The 90's art opening I remember were a blur of nights stuck with politically agitated young artists slurping cheap red wine while murmering “gender index” “intervention” ”patriachial tyranny” “post colonial” and “decentralize”. It was very bewildering, those nights, as I wondered around looking for some dirty pictures. That is dirty pictures in the sense of some kind of visual stimulation that provoked a felt and visceral response. I got what I was looking for, now and again from the likes of Andres Serrano. But look at what a “Piss Christ” did for him?
This is not to say sensationalistic art is good or necessary. Certainly I don't find Dash Snow good or necessary. Or for that matter Dan Colen, Nate Lowman or Ryan McGinley. Terence Koh is all ambition and thrust in my mind, a hollow glitter ball of an artist taking all the above mentioned 90's buzzwords and putting them in a gold lame kimino. His most impressive achievement in my mind is luring Yoko Ono to his post-opening dinner at Mr Chows (“I'm so jealous” I can can hear Andy's ghost hiss) Will these guys stand the test of time? In the words of their sensibility “Now is forever man and every night is New Year's Eve.”
I do get a felt and visceral response to Arcangel, Einarsson and Violette despite myself and I'm not going to fight that. They're my cup of tea. An art that is minimal but obsessive, with an idiot savant's useless rigor. Violette especially leaves a cold and metallic taste in my mouth and I love it .I'm very happy to have made his acquaintance. The real problem is, the decentralized,insular and hermetic world of New York art has turned it self into the very vacum that nature abhors. And who has come screaming out of the vacum to snatch all the attention? Our punk art stars!
I had a conversation with a very good friend, which was essentially a variation on the concerns and themes stated here. I expressed to my friend who makes art, how horrific I thought it was that young artists were now being required to prattle on in this stilted, academic jargon to justify their work in order to get the grants and the studio visits and the slots in group shows that determined their career velocity. “Its tyranny. Its Kafka. If I were an artist, I would refuse to be lingual. I would refuse to peddle words. ” I said. “Yes, he said sadly, “But without that MFA program you're really at a disadvantage. People want some kind of evidence these days” I wonder what Duchamp would do with a MFA. How I would have loved to have read Picasso's thesis on cubism. Its futile to dream that you could time machine these figureheads and put them in this bewildering new modern art world where not only do you have to walk the walk but talk about it night and day too! It must have been nice to write a hysterical manifesto or two in 1927 and leave it that.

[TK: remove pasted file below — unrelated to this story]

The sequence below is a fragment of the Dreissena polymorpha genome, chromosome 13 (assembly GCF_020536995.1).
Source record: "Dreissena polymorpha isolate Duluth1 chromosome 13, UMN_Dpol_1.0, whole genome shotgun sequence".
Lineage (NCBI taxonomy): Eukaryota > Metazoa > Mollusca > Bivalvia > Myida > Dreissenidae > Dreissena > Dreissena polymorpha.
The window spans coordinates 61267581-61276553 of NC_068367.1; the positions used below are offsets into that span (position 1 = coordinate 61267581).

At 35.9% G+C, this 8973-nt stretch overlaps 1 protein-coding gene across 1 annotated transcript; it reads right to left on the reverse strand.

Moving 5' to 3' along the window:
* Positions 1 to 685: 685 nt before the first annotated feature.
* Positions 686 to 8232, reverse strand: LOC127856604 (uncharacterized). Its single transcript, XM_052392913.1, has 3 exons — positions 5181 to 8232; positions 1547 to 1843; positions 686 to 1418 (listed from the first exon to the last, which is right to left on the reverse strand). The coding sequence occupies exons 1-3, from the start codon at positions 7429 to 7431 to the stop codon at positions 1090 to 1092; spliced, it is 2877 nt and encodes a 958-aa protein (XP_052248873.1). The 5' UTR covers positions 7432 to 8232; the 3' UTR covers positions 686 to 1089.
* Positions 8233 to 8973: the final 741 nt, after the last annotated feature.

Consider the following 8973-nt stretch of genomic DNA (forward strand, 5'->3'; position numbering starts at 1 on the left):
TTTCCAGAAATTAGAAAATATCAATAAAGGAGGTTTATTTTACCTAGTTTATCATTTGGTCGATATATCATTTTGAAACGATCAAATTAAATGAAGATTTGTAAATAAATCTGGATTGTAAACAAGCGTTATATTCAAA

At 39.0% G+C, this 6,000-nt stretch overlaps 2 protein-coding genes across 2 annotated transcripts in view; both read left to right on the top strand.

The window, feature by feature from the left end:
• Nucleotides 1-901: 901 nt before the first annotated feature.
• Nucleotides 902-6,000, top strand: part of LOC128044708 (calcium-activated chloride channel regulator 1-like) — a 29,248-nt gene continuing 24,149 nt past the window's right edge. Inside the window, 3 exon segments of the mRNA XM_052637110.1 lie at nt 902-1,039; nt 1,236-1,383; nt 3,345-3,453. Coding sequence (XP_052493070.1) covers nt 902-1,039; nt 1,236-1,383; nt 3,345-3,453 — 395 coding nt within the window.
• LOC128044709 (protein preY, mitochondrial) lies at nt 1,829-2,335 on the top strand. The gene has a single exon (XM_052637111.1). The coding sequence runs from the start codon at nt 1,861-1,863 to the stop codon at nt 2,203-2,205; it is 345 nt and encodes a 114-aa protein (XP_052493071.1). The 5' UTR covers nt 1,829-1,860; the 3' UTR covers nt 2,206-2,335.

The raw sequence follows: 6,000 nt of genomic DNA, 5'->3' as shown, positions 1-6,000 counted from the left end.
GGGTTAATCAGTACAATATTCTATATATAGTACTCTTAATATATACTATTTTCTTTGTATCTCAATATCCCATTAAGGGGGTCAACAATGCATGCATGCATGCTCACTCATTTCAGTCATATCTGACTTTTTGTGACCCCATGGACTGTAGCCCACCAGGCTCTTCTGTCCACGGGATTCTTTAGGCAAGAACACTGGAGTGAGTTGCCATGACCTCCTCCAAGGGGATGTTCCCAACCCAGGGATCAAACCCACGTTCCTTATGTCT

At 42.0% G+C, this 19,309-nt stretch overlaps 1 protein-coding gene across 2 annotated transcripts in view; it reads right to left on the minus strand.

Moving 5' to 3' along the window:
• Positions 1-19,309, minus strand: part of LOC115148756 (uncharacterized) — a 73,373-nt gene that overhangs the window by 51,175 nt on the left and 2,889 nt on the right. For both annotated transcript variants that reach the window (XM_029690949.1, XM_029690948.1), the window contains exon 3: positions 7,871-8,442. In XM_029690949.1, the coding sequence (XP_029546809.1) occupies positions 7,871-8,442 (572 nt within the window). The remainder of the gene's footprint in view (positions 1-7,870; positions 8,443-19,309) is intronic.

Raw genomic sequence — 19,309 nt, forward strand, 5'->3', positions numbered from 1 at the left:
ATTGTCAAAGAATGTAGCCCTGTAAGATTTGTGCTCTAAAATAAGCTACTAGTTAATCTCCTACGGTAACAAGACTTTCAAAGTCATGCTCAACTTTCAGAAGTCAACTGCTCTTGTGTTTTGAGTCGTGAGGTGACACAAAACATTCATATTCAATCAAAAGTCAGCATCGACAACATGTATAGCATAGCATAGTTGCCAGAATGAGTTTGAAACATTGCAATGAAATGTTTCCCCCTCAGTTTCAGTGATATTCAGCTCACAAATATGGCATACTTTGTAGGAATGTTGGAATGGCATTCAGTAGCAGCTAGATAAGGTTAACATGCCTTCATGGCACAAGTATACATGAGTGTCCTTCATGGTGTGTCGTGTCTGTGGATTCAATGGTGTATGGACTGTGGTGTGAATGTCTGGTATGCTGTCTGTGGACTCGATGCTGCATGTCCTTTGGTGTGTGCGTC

But lets go back to “Warhol's Children” as New York magazine dubbed Dash and his dasterdly denizens, or the “Neo-Factory” as the writer Carol Vogel declares McGinley/Koh/Colen/Einarsson/Violette to be in the new Vogues Hommes via that lush 14 page edit lensed by Hedi Slimane and styled by Emmanuel Alt . “They are the tattooed flesh and blood proof that New York is still in the running when it comes to turning out original artists” asserts Vogel. If they are Warhol's kids then Andy has had nothing but brattish boys suffering through a prolonged adolescence. I will be assured in the next few days that there are better artists, more respected artists, far more original and complex artists living and working out there. Well their trees are falling in dead forests while these wild eyed young things preen for Hedi. Maybe all is not lost. So as not to despair I'm off to read the Marilyn Minter Q+A at style.com. Her life experience and wisdom is stunning.